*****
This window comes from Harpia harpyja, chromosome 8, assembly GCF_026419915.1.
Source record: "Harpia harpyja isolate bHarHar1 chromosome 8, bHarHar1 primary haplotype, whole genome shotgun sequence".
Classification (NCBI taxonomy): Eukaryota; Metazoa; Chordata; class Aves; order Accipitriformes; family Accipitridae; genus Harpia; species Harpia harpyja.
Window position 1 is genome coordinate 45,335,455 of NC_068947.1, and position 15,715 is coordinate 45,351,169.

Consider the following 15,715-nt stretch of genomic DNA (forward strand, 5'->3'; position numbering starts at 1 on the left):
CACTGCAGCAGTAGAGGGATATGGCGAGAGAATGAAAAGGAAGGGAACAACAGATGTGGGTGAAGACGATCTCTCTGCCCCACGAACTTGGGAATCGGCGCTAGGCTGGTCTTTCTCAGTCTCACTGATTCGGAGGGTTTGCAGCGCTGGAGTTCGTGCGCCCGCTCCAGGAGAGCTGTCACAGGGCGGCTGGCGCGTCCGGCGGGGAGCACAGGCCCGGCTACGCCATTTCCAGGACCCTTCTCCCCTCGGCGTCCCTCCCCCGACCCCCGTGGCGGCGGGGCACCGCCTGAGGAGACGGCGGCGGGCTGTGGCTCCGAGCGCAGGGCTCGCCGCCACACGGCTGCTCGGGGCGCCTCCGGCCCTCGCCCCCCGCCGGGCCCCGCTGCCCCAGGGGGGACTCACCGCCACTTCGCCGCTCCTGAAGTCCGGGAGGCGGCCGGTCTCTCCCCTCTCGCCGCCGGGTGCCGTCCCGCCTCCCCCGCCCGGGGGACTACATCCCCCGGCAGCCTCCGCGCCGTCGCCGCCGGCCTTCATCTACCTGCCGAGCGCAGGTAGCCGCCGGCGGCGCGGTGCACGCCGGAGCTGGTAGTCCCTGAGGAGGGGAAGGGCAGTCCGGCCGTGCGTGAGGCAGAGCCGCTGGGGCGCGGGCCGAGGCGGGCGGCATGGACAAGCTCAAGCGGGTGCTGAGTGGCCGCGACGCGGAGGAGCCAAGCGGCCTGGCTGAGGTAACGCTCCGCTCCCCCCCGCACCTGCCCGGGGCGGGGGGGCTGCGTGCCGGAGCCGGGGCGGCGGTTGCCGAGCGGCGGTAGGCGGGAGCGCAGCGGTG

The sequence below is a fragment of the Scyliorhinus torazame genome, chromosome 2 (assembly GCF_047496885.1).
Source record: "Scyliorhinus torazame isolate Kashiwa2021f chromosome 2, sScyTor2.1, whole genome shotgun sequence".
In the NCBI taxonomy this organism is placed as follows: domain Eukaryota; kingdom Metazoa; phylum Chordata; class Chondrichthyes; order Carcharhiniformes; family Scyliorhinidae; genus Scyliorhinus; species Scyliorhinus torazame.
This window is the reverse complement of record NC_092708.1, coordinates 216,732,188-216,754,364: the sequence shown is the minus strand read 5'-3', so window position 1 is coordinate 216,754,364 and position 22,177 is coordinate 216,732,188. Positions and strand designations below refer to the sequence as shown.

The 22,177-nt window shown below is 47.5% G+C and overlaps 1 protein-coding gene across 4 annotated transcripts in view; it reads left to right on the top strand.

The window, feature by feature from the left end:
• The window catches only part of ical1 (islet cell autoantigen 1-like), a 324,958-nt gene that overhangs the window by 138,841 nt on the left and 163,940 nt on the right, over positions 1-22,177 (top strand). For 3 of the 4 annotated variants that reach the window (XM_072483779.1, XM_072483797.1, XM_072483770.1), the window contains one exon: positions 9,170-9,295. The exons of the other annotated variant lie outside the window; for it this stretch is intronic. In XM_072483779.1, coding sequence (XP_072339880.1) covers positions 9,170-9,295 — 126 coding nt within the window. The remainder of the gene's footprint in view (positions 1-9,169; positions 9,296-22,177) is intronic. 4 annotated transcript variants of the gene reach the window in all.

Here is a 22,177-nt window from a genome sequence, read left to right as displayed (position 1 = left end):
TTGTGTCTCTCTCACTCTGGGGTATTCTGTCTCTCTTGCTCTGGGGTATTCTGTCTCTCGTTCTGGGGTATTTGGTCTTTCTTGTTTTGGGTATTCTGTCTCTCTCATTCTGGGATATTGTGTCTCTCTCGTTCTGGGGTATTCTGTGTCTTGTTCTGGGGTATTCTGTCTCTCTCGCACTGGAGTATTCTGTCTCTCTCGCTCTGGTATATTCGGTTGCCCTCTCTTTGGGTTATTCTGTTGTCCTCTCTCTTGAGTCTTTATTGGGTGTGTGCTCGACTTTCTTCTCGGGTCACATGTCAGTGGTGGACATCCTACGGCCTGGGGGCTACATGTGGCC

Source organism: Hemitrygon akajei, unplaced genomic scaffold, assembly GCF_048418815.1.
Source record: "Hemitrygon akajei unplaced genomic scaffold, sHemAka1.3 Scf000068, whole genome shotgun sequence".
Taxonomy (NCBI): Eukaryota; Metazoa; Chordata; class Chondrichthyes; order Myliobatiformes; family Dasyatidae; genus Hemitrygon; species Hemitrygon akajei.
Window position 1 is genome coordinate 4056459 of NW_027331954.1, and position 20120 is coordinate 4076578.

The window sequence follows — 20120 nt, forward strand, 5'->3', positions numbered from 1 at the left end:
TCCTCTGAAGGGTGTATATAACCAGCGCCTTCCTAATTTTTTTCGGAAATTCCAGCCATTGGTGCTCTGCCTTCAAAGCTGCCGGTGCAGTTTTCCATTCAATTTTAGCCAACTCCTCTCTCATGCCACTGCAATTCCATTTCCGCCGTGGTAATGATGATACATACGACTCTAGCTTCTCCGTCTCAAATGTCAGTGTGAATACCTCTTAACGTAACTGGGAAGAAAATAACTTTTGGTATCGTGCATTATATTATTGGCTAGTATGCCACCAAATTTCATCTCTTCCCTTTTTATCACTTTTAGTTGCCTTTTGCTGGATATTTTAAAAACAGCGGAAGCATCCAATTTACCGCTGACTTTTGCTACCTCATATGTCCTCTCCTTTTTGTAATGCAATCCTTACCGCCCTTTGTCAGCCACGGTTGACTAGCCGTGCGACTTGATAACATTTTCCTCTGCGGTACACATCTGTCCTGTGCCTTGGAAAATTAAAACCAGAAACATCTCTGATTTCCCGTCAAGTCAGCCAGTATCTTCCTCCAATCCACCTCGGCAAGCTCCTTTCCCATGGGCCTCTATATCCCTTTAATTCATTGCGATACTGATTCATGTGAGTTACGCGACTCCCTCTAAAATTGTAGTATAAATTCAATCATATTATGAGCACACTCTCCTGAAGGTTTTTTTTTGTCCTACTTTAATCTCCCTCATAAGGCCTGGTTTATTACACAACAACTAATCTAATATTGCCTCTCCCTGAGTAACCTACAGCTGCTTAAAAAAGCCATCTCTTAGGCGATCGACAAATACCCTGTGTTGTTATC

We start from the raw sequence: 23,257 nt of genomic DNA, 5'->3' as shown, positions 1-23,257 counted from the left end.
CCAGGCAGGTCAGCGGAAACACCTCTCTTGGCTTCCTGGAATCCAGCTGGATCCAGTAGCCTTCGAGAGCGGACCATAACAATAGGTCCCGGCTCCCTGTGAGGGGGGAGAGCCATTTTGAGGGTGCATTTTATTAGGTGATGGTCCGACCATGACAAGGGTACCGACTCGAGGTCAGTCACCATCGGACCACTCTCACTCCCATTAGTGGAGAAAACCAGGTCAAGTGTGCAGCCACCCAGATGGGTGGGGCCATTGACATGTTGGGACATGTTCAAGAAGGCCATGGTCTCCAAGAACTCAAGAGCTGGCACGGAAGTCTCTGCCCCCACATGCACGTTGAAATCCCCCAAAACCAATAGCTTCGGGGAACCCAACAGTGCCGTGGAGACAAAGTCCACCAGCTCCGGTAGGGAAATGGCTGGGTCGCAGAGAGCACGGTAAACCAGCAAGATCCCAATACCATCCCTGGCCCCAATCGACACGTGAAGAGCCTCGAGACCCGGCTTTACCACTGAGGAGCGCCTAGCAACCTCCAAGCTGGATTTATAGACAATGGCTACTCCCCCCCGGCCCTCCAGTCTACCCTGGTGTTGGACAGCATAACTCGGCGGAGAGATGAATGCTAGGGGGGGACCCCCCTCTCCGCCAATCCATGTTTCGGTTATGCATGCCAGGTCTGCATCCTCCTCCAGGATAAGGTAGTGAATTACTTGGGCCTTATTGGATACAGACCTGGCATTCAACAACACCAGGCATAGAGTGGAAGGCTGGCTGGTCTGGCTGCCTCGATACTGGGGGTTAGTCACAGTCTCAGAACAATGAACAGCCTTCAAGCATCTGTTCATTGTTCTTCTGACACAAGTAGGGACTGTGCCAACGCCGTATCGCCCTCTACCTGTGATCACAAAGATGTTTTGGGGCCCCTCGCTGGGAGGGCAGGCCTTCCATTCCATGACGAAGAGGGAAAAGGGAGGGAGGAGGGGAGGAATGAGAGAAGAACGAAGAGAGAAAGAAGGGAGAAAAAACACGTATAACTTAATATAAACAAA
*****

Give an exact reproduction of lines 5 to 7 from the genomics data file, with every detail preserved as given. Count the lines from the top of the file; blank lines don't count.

Consider the following 15,715-nt stretch of genomic DNA (forward strand, 5'->3'; position numbering starts at 1 on the left):
CACTGCAGCAGTAGAGGGATATGGCGAGAGAATGAAAAGGAAGGGAACAACAGATGTGGGTGAAGACGATCTCTCTGCCCCACGAACTTGGGAATCGGCGCTAGGCTGGTCTTTCTCAGTCTCACTGATTCGGAGGGTTTGCAGCGCTGGAGTTCGTGCGCCCGCTCCAGGAGAGCTGTCACAGGGCGGCTGGCGCGTCCGGCGGGGAGCACAGGCCCGGCTACGCCATTTCCAGGACCCTTCTCCCCTCGGCGTCCCTCCCCCGACCCCCGTGGCGGCGGGGCACCGCCTGAGGAGACGGCGGCGGGCTGTGGCTCCGAGCGCAGGGCTCGCCGCCACACGGCTGCTCGGGGCGCCTCCGGCCCTCGCCCCCCGCCGGGCCCCGCTGCCCCAGGGGGGACTCACCGCCACTTCGCCGCTCCTGAAGTCCGGGAGGCGGCCGGTCTCTCCCCTCTCGCCGCCGGGTGCCGTCCCGCCTCCCCCGCCCGGGGGACTACATCCCCCGGCAGCCTCCGCGCCGTCGCCGCCGGCCTTCATCTACCTGCCGAGCGCAGGTAGCCGCCGGCGGCGCGGTGCACGCCGGAGCTGGTAGTCCCTGAGGAGGGGAAGGGCAGTCCGGCCGTGCGTGAGGCAGAGCCGCTGGGGCGCGGGCCGAGGCGGGCGGCATGGACAAGCTCAAGCGGGTGCTGAGTGGCCGCGACGCGGAGGAGCCAAGCGGCCTGGCTGAGGTAACGCTCCGCTCCCCCCCGCACCTGCCCGGGGCGGGGGGGCTGCGTGCCGGAGCCGGGGCGGCGGTTGCCGAGCGGCGGTAGGCGGGAGCGCAGCGGTG

The sequence below is a fragment of the Scyliorhinus torazame genome, chromosome 2 (assembly GCF_047496885.1).